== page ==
Monday, March 02, 2009


The two last papers, separated by lunch, had a more educational slant.
The first of these, presented by indefatigable Andrew Reinhard, I am fortunate enough not to have to recap, as he has kindly consented to do a guest entry with some of the facts from his presnetation. He is not only the director of eclassics (affiliated with Bolchazy-Carducci), which has a huge wealth of web-resources and in general is an excellent forum for people interested in the classical languages (you should really join, even if the layout is a little messy; it's similar to FB, and I’ll totally be your friend), but also does a great Scottish brogue.

The second, directly after lunch, in some was a dangerous slot, as you are full and sated, was a presentation of VRoma, and the work behind it. VRoma is a, to quote their own text, “a community of scholars, both teachers and students, who create online resources for teaching about the Latin language and ancient Roman culture”, and is mainly a teaching resource, situated in a virtual simulation of the ancient city of Rome circa 150 AD.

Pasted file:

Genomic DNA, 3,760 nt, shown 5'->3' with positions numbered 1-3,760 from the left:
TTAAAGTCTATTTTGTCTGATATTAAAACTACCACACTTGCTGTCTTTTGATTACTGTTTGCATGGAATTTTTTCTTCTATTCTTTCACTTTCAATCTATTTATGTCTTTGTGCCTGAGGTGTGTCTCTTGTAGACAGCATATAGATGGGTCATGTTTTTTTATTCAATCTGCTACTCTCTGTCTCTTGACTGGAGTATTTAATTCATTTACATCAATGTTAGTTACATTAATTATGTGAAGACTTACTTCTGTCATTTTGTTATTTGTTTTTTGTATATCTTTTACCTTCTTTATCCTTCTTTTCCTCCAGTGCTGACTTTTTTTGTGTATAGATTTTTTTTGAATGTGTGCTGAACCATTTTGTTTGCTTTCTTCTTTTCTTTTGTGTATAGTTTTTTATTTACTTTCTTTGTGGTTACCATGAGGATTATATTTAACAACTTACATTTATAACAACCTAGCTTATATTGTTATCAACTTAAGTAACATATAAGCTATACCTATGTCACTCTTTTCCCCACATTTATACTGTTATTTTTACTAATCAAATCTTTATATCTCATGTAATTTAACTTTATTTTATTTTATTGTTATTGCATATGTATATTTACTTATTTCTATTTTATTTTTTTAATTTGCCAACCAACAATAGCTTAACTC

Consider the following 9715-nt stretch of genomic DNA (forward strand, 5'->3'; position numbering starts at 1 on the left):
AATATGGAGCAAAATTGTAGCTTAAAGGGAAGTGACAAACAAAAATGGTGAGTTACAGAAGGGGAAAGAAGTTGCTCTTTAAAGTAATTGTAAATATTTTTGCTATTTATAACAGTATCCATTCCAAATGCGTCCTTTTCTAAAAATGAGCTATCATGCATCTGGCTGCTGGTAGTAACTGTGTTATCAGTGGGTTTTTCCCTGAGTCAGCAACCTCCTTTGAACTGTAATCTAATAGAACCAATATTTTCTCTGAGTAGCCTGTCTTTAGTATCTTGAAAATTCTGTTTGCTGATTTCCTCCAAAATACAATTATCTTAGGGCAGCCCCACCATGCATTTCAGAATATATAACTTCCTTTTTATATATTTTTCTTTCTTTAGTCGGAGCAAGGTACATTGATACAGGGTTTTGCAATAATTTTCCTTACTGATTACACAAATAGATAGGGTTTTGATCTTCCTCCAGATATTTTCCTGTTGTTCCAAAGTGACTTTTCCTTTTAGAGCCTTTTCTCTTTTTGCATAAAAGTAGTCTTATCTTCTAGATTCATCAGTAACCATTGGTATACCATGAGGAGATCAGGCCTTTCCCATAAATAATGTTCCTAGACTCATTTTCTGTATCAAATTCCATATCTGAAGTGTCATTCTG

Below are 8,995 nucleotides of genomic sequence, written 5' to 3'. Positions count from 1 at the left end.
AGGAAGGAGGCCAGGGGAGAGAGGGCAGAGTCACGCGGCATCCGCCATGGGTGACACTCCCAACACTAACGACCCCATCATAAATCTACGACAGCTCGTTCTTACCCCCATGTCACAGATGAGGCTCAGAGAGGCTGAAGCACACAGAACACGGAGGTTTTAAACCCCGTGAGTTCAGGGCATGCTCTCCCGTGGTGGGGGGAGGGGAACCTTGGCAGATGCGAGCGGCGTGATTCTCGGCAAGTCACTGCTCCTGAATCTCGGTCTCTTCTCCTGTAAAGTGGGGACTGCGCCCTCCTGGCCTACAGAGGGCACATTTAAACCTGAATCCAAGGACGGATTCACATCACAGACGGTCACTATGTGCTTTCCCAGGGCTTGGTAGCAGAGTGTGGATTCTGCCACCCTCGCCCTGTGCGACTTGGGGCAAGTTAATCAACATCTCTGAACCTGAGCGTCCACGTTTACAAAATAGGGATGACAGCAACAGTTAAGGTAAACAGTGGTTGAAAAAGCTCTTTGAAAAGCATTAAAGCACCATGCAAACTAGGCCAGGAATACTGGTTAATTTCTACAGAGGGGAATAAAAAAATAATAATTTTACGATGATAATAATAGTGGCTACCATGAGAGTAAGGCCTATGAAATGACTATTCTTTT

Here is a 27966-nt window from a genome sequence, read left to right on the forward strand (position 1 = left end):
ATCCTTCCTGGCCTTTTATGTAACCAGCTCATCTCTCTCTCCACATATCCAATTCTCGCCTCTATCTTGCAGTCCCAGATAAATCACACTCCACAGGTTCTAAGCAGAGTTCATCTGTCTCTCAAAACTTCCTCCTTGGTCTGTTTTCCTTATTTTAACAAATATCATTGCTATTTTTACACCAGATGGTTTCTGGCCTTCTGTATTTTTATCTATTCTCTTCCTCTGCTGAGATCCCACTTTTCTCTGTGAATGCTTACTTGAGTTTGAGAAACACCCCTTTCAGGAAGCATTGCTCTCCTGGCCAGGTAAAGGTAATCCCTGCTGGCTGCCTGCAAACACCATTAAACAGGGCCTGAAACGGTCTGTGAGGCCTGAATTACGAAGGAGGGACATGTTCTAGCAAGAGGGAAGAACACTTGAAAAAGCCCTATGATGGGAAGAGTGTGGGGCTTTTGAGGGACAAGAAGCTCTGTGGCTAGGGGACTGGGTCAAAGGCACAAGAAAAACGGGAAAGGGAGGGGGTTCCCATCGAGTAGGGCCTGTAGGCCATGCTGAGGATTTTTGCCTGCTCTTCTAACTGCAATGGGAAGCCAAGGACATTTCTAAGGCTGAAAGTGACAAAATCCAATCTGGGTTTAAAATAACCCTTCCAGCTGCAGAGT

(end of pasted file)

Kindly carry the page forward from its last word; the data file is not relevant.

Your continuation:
The presentation was at times very technical with explanations of the programming, which sadly is impossible for me to relate or even follow, but the simulation seems interesting, and if I was still teaching high school I would probably use it (even if this too feels a little messy at times, wonderful pictures however, se above), especially since “it” speaks Latin!

The conference then reached its end, and there was the usual separation anxiety that is common when you’ve had such intense days together. There will probably be a volume of proceedings, however, how to publish so varied papers was subject to discussion, it was suggested that it be done as a Cdrom (someone noted that it might be outdated soon) or perhaps even online, as much of the material was virtual and should come with plenty of pictures and links.

I cannot thank the organizers enough for inviting me and letting me participate in this groundbreaking conference, and also while allowing me to for a few days call myself a professional blogger (why one would want to do that is something to think about), doing something so unconventional as having their conference blogged, which fits nicely into the theme of the conference, classics in the computer age.

(There will be one more installment, about my talk that night at the students’ association, but this concludes the conference.)

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